D&D Q&A: Skills & Proficiencies

Earlier this week it was revealed that skills would be part of the default game (yay!), and we even got to see the current roster (yay...). This week's Questions & Answers follwup sheds a bit more light on the skill list, how proficiencies work, and if/how you can pick more up.

The skill list is mostly fine, though a few like Perception and Search could stand to be combined (just swap out Wisdom and Intelligence depending on the circumstance), and I can easily see something like Drive being useful if a character wants to use a chariot, like in Eberron or Dark Sun.

This is not a big deal since according to the article they will provide advice on adding, removing, and/or changing them, as well as skills based on backgrounds or story elements. They are even considering an alternate rule that allows you to create a skill using a short phrase, which seems very much like FATE's aspects and 13th Age's backgrounds, so I both approve and prefer that model.

When I originally read this article I felt that the proficiency bonus was a promising idea, because if attacks and skills had the same range of bonuses that it would be really easy to make one set of DC's for use in and outside of combat. Additionally an established range of bonuses would make it easier to determine what the range of DC's in general should be (probably not up to 35).

However I have since read the latest packet where the proficiency bonus is implemented, and I am not impressed with it; the bonus is not only based on your overall character level, but it uniform across the board.

This means that two characters with the same proficiency will have the same bonus throughout the campaign, differentiated perhaps only by ability score (which will ultimately account for less than half of the overall bonus, anyway). Even worse is if you pick up a proficiency later, as it is immediately set to your level-bonus, so a fighter can go from having no knowledge about magical things, to having comprehensive knowledge of it in an instant.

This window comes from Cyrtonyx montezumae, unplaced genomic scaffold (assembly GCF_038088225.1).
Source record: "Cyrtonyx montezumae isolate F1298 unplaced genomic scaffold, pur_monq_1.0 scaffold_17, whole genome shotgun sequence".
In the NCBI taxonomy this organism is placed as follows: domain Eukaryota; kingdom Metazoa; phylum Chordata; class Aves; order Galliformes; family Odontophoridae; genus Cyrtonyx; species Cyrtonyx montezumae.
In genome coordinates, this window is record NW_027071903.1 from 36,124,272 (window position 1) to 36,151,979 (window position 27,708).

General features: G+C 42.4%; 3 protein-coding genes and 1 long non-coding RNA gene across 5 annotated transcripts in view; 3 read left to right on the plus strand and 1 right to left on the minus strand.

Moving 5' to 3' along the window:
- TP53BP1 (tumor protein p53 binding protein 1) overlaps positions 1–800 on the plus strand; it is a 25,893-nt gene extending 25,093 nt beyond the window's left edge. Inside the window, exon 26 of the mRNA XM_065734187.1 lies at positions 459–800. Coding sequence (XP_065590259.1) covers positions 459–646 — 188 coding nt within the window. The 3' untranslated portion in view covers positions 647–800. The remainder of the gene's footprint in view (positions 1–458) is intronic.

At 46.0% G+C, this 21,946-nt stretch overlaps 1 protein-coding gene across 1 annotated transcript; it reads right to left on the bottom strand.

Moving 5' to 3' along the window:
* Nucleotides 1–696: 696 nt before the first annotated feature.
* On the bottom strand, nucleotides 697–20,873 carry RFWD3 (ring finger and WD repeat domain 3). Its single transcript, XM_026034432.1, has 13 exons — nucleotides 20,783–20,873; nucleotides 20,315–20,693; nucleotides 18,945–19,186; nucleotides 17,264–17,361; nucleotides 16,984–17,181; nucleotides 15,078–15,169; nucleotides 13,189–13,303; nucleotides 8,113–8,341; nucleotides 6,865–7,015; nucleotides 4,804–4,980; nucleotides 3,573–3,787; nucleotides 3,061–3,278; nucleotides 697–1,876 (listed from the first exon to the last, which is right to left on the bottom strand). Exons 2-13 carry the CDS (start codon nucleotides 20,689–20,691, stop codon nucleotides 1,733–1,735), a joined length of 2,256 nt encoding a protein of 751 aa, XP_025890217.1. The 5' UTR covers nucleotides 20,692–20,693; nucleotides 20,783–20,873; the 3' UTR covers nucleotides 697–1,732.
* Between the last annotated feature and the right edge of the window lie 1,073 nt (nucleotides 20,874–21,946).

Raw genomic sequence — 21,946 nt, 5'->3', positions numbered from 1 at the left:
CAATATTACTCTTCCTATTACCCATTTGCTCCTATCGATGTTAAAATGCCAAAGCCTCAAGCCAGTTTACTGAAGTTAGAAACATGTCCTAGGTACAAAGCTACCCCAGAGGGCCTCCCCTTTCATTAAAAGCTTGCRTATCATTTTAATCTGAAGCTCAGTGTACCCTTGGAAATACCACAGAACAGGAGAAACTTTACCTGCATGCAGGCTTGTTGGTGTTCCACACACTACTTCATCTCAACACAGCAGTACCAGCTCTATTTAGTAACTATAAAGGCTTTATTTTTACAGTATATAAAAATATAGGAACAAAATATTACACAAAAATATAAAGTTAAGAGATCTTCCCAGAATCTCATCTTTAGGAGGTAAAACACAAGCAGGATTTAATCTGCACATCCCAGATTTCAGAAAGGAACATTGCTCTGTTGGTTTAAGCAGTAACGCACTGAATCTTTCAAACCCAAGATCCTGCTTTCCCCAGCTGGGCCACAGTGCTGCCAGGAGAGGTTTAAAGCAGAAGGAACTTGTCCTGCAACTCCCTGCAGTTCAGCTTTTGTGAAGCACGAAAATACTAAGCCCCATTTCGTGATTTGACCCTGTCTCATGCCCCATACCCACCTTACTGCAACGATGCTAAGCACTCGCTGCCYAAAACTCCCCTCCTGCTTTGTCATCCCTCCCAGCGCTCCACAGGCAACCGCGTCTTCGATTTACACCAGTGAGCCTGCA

I, as well as many others I am sure, would rather have characters make an actual choice between increasing a skill or choosing a new one instead of having one bonus. The range of the bonus is fine, but a player should choose which one(s) to increase over time so that you get to see your character improve through deliberate choice. Also add something like skill powers to the mix.


  1. For what it's worth, I think they've differentiated a "Drive" skill by vehicle, adding them as individual proficiencies. For example, many of the warrior-y classes are proficient in "Mounts (land)" which I take to mean that they have skill in riding horses and such. I could easily imagine a proficiency in "Vehicles (elemental trains)" or something like that for Eberron. Though my interpretation is that anyone can ride a horse or drive a train, just like anyone can climb or anyone can try to persuade the king to do whatever - the skill is for keeping the horse under control during tense situations (e.g. combat) or navigating it over treacherous terrain.

    I am kind of ambivalent about the skill system. It's basically 4e's system (small number of skills, with a flat bonus), except that bonus increases over time. Classes have traits that go above and beyond proficiencies for more particular, fine-grained variation. The Rogue's Expertise trait is a good example (though it makes a significant change for rogues getting it right out of the gate). So, the customization is there, it's just baked into specific features.

  2. Like I said it is not a big deal because they specifically mention guides on adding/changing them, as well as allowing you to use other words or brief background descriptors.

    The only classes that seem to gain Expertise are the bard and rogue, which adds in a pretty big bonus. My preference is to have the proficiency bonus locked unless you make a conscious choice to improve it.

    Classes could have features to boost a skill further, but I would not limit it to bards and rogues: I could see fighters gaining Expertise in something like Intimidate or even Bluff (for feinting in combat).

  3. wow, the beginning of the article made it sound like you actually *liked* something about Next.

  4. To be fair I like that skills made it back. :-P


Powered by Blogger.